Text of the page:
Jay Evensen: On Memorial Day, look beyond the fog of war

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  • The Real Maverick Orem, UT
    May 26, 2013 4:11 p.m.

    Lets respect the vets and not play politics. Meaning, lets not merely cheerlead when our boy is in the White House and merely go along with whatever he wants. A lot more young men and women would be alive today had more people thought about the consequences of invading Iraq instead of merely going along with the program and cheerleading their president because he was republican or Christian. I for one value life over politics.

  • UtahBlueDevil Durham, NC
    May 24, 2013 12:50 p.m.

    I think the biggest thing we can remember from this was for a period of time, young me, republican and democrat, married and single, southerner and yankee, black - white - hispanic -christian and jew, put aside all those identities, and did what was right for the country.

    Lets us hope that the current generation will be able to rise above petty differences, and focus on keeping America a shinning light on a hill - and competitive. After all, at the end of the day, we are all Americans, much more so than those things we choose to allow separate us.

    We shouldn't need a global war (or a 9/11 like event) to bring Americans together...

  • bluecollar Kearns, UT
    May 24, 2013 6:58 a.m.

    It is good to remember the sacrifices of our service men and women. A better way to memorialize them is to join them in making sacrifices. Want to honor our soldiers? Help pay for their efforts. It's one thing to open your heart and cherish the efforts others have made. Another way to honor them is to open your checkbook. We should encourage our political leaders to impose a war tax surcharge (like the 10% surcharge we contributed to pay for the Vietnam War). As Lyndon Johnson said: "In truth, it is a call to the sense of obligation felt by all Americans. The inconveniences this demand imposes are small when measured against the contribution of a Marine on patrol in a sweltering jungle, or an airman flying through perilous skies, or a soldier 10 thousand miles from home, waiting to join his outfit on the line."

  • BroJoseph Ogden, UT
    May 23, 2013 6:05 p.m.

    Theres an obvious difference between Sacrifice" and "Freedom"
    We respect the sacrifices of many, yet sadly obscured by the fog of politicians who mandate unwarranted conflict. Many innocent lives sacrificed both military and civilian because of greed, power and monetary gain. Where is the Freedom gained from the wars of Korea,Vietnam,Granda,Iraq? How many were sacrificed for an agenda of which there was no out come for Freedom or Security? In the case of a world war,Sacrifice is warranted and justified to gain the Freedom for all. But Conflicts of fear and pretense are never justified and so called freedom and sacrifice are means to a corrupt policy and its administrators. Lest we Forget..Freedom and Scarifice can only be maintained by our Creator..without Him our valour is as granite on a tomb and a faded ribbon.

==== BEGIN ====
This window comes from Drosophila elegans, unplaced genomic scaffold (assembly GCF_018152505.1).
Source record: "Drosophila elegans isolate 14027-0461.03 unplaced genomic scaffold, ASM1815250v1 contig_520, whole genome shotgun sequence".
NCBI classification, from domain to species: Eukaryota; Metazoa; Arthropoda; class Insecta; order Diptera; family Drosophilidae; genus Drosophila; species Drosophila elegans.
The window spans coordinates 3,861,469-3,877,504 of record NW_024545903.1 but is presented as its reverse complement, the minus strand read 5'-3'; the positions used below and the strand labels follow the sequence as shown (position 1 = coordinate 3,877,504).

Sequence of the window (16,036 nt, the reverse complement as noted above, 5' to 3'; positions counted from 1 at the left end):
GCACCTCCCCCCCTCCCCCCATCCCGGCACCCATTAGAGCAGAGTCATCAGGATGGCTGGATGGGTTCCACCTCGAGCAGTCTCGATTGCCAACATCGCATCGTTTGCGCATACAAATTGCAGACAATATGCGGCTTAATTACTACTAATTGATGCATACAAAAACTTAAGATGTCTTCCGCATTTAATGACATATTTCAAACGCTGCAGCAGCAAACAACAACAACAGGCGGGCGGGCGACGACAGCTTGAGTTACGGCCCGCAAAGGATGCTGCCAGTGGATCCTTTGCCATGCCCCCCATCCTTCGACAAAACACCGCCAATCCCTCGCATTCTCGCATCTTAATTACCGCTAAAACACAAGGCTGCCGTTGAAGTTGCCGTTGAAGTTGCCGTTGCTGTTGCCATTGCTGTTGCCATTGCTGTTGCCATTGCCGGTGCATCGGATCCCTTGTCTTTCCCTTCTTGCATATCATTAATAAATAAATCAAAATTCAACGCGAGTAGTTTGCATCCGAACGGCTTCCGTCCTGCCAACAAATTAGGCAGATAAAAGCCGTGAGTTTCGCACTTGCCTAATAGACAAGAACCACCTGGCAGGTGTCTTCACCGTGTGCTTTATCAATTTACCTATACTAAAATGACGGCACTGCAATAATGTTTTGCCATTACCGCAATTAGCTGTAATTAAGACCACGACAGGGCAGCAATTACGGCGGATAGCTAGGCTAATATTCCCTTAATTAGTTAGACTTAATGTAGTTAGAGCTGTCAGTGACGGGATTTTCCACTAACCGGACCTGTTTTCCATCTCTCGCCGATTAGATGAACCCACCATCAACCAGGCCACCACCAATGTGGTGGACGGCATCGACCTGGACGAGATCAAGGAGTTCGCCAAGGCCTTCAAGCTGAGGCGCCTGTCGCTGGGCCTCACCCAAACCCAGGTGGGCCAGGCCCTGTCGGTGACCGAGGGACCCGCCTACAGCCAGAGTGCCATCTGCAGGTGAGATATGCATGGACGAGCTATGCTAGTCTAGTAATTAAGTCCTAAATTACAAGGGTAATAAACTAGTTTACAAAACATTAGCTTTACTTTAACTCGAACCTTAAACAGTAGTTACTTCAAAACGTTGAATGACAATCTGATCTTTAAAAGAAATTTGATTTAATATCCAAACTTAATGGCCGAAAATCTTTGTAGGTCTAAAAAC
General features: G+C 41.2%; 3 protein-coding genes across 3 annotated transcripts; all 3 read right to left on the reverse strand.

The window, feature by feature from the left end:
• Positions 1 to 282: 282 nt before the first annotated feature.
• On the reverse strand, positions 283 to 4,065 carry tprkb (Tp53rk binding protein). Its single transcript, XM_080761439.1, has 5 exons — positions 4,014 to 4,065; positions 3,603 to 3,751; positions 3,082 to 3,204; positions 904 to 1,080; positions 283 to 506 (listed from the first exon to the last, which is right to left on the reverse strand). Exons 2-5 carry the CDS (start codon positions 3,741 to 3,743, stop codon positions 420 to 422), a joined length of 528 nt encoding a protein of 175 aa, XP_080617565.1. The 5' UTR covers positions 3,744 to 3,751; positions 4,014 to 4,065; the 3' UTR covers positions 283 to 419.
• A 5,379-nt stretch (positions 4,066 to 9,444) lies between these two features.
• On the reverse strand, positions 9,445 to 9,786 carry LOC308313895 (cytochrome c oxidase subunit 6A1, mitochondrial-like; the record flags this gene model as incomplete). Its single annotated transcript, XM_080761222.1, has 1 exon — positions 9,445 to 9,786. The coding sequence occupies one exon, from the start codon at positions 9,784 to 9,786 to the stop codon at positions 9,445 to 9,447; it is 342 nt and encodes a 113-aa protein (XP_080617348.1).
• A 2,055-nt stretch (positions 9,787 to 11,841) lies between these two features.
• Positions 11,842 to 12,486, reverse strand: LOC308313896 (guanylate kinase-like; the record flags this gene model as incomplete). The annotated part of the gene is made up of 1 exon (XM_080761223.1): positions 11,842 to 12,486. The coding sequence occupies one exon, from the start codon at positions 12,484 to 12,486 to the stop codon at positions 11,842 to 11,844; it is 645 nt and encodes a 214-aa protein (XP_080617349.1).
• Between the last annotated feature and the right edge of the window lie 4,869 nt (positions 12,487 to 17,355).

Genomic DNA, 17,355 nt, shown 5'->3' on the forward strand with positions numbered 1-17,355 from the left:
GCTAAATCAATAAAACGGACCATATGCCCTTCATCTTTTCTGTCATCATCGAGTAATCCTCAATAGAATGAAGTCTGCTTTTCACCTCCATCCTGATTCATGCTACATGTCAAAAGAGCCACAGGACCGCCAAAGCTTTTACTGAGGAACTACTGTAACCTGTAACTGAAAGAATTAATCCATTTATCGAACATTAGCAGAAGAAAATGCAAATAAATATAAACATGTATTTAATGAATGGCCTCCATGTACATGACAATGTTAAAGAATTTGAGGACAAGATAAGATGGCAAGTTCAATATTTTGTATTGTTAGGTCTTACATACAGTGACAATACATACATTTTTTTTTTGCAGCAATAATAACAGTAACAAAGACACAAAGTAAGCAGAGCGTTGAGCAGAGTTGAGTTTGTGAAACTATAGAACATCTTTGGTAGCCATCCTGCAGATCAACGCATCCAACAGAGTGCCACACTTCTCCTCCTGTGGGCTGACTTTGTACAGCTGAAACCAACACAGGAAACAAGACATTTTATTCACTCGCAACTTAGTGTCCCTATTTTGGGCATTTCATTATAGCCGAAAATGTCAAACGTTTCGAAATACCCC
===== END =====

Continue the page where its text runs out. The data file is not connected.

Patriotism is a substitute and a counterfeit replacing "Duty to God"

  • one old man Ogden, UT
    May 23, 2013 1:03 p.m.

    I need to share a story. Last time EAA's Aluminum Overcast was in Ogden, there was an old man in a wheelchair whose family took him out to touch the airplane. Someone explained that he had been a waist gunner in a 17 during the war. Someone else asked a family member if the old man would be riding the plane that day.

    When the man was told that the oldster would not be riding, the younger man offered to give his ticket to the family so the older man could go for a ride.

    But when the family asked him, he declined. He said, "No, I just wanted to see one of these things again. I took one ride, and one ride was enough."

    He explained that on his first mission over Germany, his plane had been shot down. He was the only crew member who survived and spent some years in a POW camp.

    Another time the plane was here, another old man did go for a ride. When he got off, he remarked, "Y'know, it really felt wonderful to fly in a B-17 again. And this time I wasn't TERRIFIED."

    Imagine the courage it took!

  • one old man Ogden, UT
    May 23, 2013 12:09 p.m.

    Next weekend, the Experimental Aircraft Association's B-17 will be visiting the Ogden airport.

    A 20 minute ride is $400, but it's worth every penny.

  • Owl Salt Lake City, UT
    May 23, 2013 9:25 a.m.

    Great article, Jay. My father was too old to be a combatant in WWII, but he worked on the B-17 and other war birds. His love of country and admiration for those who put their lives at risk to battle the Nazi and Japanese regimes was evident. We have enduring gratitude for the sacrifices of the Greatest Generation.